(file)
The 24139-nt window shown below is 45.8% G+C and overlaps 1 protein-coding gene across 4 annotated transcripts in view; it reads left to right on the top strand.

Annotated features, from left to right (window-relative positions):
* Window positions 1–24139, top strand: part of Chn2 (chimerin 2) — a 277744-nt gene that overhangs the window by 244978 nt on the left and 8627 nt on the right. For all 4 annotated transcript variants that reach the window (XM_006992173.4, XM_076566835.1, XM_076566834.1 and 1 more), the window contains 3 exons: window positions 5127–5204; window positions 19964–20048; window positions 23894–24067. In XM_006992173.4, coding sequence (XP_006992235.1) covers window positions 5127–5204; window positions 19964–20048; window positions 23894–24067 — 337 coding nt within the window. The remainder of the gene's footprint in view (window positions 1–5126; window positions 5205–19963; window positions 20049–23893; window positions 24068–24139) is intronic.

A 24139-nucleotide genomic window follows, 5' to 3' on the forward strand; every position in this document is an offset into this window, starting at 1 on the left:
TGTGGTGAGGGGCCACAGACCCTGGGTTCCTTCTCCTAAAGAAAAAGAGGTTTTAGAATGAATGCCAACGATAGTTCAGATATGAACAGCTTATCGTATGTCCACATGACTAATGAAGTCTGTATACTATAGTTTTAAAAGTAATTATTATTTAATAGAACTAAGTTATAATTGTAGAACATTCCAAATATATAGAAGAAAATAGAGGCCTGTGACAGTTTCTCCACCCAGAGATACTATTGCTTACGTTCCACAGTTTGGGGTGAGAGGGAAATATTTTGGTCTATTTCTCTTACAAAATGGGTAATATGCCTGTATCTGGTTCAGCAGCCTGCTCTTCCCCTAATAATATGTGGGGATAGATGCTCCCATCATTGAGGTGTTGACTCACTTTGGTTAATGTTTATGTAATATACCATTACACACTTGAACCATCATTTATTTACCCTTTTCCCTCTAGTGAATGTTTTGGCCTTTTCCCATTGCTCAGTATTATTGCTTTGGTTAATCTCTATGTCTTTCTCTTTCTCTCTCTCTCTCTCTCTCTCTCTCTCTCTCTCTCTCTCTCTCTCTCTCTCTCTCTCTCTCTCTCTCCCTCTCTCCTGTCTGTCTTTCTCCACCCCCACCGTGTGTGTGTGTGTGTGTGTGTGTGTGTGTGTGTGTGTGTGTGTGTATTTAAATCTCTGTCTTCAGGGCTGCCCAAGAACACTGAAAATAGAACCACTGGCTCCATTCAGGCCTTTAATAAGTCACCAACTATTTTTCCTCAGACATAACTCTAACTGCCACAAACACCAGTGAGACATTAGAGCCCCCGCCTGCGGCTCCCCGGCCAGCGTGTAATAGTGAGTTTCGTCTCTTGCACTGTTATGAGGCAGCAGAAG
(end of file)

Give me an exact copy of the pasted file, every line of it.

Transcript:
The 24139-nt window shown below is 45.8% G+C and overlaps 1 protein-coding gene across 4 annotated transcripts in view; it reads left to right on the top strand.

Annotated features, from left to right (window-relative positions):
* Window positions 1–24139, top strand: part of Chn2 (chimerin 2) — a 277744-nt gene that overhangs the window by 244978 nt on the left and 8627 nt on the right. For all 4 annotated transcript variants that reach the window (XM_006992173.4, XM_076566835.1, XM_076566834.1 and 1 more), the window contains 3 exons: window positions 5127–5204; window positions 19964–20048; window positions 23894–24067. In XM_006992173.4, coding sequence (XP_006992235.1) covers window positions 5127–5204; window positions 19964–20048; window positions 23894–24067 — 337 coding nt within the window. The remainder of the gene's footprint in view (window positions 1–5126; window positions 5205–19963; window positions 20049–23893; window positions 24068–24139) is intronic.

A 24139-nucleotide genomic window follows, 5' to 3' on the forward strand; every position in this document is an offset into this window, starting at 1 on the left:
TGTGGTGAGGGGCCACAGACCCTGGGTTCCTTCTCCTAAAGAAAAAGAGGTTTTAGAATGAATGCCAACGATAGTTCAGATATGAACAGCTTATCGTATGTCCACATGACTAATGAAGTCTGTATACTATAGTTTTAAAAGTAATTATTATTTAATAGAACTAAGTTATAATTGTAGAACATTCCAAATATATAGAAGAAAATAGAGGCCTGTGACAGTTTCTCCACCCAGAGATACTATTGCTTACGTTCCACAGTTTGGGGTGAGAGGGAAATATTTTGGTCTATTTCTCTTACAAAATGGGTAATATGCCTGTATCTGGTTCAGCAGCCTGCTCTTCCCCTAATAATATGTGGGGATAGATGCTCCCATCATTGAGGTGTTGACTCACTTTGGTTAATGTTTATGTAATATACCATTACACACTTGAACCATCATTTATTTACCCTTTTCCCTCTAGTGAATGTTTTGGCCTTTTCCCATTGCTCAGTATTATTGCTTTGGTTAATCTCTATGTCTTTCTCTTTCTCTCTCTCTCTCTCTCTCTCTCTCTCTCTCTCTCTCTCTCTCTCTCTCTCTCTCTCTCTCTCTCTCCCTCTCTCCTGTCTGTCTTTCTCCACCCCCACCGTGTGTGTGTGTGTGTGTGTGTGTGTGTGTGTGTGTGTGTGTGTGTATTTAAATCTCTGTCTTCAGGGCTGCCCAAGAACACTGAAAATAGAACCACTGGCTCCATTCAGGCCTTTAATAAGTCACCAACTATTTTTCCTCAGACATAACTCTAACTGCCACAAACACCAGTGAGACATTAGAGCCCCCGCCTGCGGCTCCCCGGCCAGCGTGTAATAGTGAGTTTCGTCTCTTGCACTGTTATGAGGCAGCAGAAG